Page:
Palm oil continues to leave behind a long record of environmental destruction and human rights abuses. The list includes widely-documented deforestation practices, along with the endemic air pollution across Southeast Asia that led to accusations of companies in Indonesia hiring mercenaries to take smog inspectors hostage.
To that end, a recent WWF scorecard that evaluates companies’ performance offers some hope and surprise to consumers. But the report also shows the industry has much work to do in proving it can be more sustainable and responsible.
The study evaluates 137 of the world’s largest and most recognizable companies. Scores are based on several factors, including membership in the Roundtable on Sustainable Palm Oil (RSPO), the level of transparency in operations and supply chains, and commitment to sourcing what WWF defines as sustainable palm oil. WWF researchers also looked at whether companies actually purchased palm oil from reliable and sustainable sources, or if they relied on purchasing sustainable palm oil certificates from organizations such as GreenPalm.
For consumers here in the U.S., the results are encouraging. Companies that received high marks from WWF include Walmart, McDonald’s, Colgate-Palmolive and Estée Lauder. Walmart, for example, has come far in the eyes of WWF since the first such survey in 2009. But while the world’s largest retailer is “leading the way,” there is still some room for improvement. The company largely relies on certificates and says it will not commit to buying only physical certified sustainable palm oil (CSPO) until 2025.
Other food producers and retailers, however, have a long way to go. And WWF asked customers and stakeholders to push these firms into action. The list includes Campbell Soup and Dunkin’ Brands, as well as the chain stores Kroger, Target, Costco and Safeway. Then there are the companies that earned a huge thumb’s down for not bothering to report at all, as in Hillshire Brands, Yum! Brands and one silent grocer that will surprise many: Whole Foods.
And worldwide, if words are met by deeds, then only three companies can really say they are change-makers within the global palm oil supply chain. The Australian snack manufacturer Arnott’s, the French multinational Danone and Italy’s confectionery Ferrero are lauded by WWF for using 100 percent segregated palm oil supplies for their portfolio of products.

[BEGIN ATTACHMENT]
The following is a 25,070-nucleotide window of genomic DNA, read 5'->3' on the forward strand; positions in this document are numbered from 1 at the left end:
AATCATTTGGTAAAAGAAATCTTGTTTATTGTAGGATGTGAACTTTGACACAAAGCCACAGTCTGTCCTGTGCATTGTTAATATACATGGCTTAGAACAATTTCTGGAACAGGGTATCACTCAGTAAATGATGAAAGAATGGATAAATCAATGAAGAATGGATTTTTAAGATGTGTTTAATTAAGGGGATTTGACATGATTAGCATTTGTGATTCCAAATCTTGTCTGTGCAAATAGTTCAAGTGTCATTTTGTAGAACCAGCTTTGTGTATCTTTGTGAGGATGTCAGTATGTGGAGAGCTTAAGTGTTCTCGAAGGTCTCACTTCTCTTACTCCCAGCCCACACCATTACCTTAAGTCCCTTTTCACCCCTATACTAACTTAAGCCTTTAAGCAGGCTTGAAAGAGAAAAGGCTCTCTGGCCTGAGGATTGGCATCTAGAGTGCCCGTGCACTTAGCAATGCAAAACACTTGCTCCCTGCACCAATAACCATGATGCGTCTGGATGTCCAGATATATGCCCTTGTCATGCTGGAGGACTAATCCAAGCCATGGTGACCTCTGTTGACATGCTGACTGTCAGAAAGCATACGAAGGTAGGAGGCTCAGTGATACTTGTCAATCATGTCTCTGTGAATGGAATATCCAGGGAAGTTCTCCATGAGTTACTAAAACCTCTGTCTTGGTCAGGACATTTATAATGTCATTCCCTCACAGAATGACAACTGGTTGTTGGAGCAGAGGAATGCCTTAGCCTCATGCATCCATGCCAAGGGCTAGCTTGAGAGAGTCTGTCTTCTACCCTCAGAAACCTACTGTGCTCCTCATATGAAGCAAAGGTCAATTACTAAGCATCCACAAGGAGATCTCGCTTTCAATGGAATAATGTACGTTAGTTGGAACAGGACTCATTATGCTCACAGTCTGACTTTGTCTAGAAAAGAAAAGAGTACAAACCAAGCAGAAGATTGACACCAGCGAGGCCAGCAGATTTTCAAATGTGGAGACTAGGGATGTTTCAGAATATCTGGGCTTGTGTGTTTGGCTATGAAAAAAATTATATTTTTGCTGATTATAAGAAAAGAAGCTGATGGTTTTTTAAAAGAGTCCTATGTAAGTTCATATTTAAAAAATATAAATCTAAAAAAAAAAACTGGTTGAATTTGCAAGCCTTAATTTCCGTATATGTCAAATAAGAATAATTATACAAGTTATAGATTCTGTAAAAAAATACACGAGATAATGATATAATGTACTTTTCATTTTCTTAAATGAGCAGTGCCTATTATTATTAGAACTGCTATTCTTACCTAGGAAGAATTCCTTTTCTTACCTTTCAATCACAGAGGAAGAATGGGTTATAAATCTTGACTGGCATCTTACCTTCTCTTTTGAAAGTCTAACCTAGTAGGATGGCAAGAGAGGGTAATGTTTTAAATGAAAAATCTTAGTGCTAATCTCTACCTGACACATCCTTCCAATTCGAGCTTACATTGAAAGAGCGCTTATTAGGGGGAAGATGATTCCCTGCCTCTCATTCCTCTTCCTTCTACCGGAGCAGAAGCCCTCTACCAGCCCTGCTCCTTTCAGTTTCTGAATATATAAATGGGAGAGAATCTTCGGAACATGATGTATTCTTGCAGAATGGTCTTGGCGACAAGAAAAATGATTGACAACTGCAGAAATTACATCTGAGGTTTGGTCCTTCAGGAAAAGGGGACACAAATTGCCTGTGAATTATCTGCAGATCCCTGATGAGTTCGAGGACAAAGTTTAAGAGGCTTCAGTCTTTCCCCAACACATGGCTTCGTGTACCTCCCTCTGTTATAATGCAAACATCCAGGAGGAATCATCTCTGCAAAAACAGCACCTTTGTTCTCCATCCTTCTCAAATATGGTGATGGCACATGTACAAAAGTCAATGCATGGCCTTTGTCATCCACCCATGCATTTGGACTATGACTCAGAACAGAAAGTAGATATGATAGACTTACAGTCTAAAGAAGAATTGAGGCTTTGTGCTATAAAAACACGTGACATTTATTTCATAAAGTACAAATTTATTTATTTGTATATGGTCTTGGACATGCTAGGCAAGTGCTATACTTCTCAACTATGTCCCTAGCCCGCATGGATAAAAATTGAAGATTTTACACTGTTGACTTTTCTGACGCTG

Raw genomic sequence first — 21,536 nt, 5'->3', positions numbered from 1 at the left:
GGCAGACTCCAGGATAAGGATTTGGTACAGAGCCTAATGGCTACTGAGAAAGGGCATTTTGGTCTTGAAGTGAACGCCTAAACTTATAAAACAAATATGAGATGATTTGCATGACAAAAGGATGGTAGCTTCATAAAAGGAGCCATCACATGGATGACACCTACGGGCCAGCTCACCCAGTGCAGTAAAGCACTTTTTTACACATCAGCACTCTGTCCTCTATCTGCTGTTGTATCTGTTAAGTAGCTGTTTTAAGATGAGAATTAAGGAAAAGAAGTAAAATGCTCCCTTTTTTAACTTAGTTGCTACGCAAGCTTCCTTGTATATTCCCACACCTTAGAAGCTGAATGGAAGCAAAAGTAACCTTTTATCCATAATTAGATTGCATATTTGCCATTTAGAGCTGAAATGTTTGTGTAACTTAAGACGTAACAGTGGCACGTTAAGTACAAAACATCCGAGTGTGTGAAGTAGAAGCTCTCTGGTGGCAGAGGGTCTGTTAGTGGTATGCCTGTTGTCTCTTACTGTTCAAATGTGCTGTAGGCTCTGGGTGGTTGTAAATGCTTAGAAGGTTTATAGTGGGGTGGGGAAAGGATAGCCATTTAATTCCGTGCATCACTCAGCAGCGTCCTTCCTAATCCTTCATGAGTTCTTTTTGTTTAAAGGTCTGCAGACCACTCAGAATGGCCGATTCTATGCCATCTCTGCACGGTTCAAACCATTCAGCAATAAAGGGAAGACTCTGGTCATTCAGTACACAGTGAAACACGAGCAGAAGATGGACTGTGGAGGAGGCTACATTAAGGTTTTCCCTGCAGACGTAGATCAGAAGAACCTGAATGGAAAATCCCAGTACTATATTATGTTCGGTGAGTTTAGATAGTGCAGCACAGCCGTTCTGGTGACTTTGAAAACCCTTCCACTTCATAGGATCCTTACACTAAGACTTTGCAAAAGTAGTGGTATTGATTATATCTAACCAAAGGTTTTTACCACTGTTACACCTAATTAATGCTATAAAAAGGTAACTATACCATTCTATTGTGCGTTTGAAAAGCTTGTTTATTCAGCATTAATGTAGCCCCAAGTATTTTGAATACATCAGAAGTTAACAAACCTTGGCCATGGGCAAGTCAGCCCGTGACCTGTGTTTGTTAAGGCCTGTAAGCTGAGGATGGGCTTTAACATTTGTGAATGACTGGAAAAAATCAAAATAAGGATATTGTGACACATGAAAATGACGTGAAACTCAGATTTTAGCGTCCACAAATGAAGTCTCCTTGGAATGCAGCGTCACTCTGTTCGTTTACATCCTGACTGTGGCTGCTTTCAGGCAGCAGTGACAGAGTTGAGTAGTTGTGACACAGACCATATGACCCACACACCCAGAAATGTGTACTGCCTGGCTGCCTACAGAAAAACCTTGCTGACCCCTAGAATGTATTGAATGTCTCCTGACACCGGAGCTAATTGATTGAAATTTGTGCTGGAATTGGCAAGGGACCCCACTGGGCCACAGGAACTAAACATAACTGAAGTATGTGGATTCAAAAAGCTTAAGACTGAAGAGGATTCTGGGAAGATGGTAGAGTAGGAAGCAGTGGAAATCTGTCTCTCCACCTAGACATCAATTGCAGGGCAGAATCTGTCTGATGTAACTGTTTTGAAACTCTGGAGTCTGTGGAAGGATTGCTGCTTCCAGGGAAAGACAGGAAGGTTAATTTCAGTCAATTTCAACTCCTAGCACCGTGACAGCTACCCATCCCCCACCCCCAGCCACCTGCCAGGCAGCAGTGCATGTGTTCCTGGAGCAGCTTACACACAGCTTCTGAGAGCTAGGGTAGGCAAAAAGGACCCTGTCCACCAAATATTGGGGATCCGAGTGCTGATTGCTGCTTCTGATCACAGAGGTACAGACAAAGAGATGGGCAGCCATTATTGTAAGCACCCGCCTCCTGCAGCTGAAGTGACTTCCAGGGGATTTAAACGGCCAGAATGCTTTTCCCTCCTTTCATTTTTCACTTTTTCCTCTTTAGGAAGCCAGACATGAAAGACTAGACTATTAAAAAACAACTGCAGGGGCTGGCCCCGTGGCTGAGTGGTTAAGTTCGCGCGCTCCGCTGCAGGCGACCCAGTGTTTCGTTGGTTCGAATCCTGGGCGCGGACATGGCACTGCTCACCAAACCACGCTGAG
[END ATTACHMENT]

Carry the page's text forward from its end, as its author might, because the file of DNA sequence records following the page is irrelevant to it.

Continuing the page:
Yet across Europe, which activists often blame for deforestation due to the region’s aggressive biofuels mandate, there are still too many companies, including large retailers, that either have tepid palm oil sourcing policies or did not respond to WWF’s survey at all.
The WWF report is a sobering reminder that despite the growing outcry against the global palm oil sector, the chances are high that abuses will increase rather than decline. Last week media reports revealed that the price of palm oil on commodities markets are at a five-month high as supplies cannot meet global demand. Hence palm oil producers are looking beyond the world’s two largest producers of this ingredient, Indonesia and Malaysia, to new markets in Africa and Latin America.
With half of the world’s processed food and personal care products containing palm oil, expect its impact on people and the planet to only become worse unless companies, civil society and governments can agree on a path to mitigate its widespread damage.
Image credit: Rainforest Action Network/Flickr
Leon Kaye has written for 3p since 2010 and become executive editor in 2018. His previous work includes writing for the Guardian as well as other online and print publications. In addition, he's worked in sales executive roles within technology and financial research companies, as well as for a public relations firm, for which he consulted with one of the globe’s leading sustainability initiatives. Currently living in Central California, he’s traveled to 70-plus countries and has lived and worked in South Korea, the United Arab Emirates and Uruguay.
Leon’s an alum of Fresno State, the University of Maryland, Baltimore County and the University of Southern California's Marshall Business School. He enjoys traveling abroad as well as exploring California’s Central Coast and the Sierra Nevadas.